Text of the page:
It is hard to exaggerate how happy—and justifiably so!—the Los Angeles Times seems in this story about the like-home regional Thai food suddenly being served in local restaurants. To wit: “Regional Thai cooking is returning to the fore, and the excitement is right there on the plate.” I’d say the excitement is on the page, personally, but that plate’s so full it might be hard to tell: The opening description of khao yam, a southern Thai dish, includes so many ingredients that I had to take a bathroom break in the middle of reading about it.
According to the Times, Thai restaurants across Los Angeles have stopped hiding their regional specialties from outsiders and a few are coming out as explicitly southern, northern, or Isaan, a region in the northeast. The story gets broadly cartographic about the differences: “rich spiced curries”—often without coconut milk—and sharply flavored Thai sausage in the north; fermented fish, wild boar, and freshwater shrimp in Isaan; and adjective-heavy fare—bold, spicy, pungent—in the south. The bounty has an unexpected cause:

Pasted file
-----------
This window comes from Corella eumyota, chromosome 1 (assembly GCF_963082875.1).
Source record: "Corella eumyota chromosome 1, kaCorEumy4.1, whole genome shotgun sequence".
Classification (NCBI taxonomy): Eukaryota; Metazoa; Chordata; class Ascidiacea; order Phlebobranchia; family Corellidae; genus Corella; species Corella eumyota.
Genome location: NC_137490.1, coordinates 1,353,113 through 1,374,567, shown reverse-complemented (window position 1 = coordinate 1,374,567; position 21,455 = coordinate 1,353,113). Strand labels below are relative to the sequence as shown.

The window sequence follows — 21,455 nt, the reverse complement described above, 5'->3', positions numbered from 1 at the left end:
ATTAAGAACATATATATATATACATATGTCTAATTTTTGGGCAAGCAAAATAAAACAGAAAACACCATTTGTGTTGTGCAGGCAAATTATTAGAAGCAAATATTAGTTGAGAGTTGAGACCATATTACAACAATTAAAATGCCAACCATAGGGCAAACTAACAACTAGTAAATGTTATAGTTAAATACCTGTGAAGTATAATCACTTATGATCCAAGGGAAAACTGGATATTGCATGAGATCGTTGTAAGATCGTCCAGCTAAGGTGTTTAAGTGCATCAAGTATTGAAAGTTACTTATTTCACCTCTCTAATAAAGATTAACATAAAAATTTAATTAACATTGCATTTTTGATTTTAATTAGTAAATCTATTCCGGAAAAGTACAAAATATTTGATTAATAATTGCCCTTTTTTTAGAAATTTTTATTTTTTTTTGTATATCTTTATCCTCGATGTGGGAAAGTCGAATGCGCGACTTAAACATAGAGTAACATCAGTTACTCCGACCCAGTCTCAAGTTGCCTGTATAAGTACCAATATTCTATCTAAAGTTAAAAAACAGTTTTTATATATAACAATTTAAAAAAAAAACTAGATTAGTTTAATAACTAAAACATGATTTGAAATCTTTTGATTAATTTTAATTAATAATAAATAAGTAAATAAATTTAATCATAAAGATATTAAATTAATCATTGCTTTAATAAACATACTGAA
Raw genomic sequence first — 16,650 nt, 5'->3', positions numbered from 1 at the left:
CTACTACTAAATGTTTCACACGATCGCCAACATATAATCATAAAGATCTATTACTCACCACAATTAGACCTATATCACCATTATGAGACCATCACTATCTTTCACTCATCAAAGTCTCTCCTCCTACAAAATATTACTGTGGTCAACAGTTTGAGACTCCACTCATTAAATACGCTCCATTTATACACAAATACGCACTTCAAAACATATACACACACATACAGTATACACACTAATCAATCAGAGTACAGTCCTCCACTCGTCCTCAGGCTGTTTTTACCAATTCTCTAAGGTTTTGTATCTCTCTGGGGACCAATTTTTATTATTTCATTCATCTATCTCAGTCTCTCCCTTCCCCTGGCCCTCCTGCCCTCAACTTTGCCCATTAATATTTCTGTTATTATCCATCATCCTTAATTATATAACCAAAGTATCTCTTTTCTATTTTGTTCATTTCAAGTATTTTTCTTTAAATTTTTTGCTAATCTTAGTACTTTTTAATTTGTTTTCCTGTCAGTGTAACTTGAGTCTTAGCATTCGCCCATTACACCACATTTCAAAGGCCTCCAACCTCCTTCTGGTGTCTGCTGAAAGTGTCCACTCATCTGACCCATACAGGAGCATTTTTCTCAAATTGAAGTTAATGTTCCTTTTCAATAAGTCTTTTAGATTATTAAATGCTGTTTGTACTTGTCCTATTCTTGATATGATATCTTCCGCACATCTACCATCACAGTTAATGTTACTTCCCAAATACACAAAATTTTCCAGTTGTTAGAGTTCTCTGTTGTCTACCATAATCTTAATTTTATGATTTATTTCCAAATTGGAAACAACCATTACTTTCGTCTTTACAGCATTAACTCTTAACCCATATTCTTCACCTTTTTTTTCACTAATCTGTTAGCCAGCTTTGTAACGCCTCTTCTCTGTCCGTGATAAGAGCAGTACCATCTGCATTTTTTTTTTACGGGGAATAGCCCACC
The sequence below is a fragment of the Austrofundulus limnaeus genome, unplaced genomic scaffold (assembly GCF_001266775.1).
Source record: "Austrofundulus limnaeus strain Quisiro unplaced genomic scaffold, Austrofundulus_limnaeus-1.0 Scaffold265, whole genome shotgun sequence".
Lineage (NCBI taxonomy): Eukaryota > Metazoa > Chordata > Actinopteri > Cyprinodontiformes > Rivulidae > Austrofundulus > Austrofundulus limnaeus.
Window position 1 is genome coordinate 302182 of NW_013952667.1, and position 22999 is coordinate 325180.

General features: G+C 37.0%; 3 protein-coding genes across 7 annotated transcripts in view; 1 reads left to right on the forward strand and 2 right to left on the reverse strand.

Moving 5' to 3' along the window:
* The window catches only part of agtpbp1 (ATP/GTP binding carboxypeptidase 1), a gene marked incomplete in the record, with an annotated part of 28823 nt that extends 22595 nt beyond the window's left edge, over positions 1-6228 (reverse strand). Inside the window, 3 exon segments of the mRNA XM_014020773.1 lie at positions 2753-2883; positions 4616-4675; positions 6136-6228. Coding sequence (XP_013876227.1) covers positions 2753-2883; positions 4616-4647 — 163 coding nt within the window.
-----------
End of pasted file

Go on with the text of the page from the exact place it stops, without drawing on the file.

The upswing has coincided with increased investment from Thailand after the collapse of the Thai currency in 1997, [restaurant owner] Alex [Sonbalee] says. More Thai money in town means more demand for the highest level of Thai cooking, and restaurateurs are responding.
If you do not live in Los Angeles, save thyself: Do not look at the accompanying photos. I fell hard for that link, and now I can’t get up for dinner.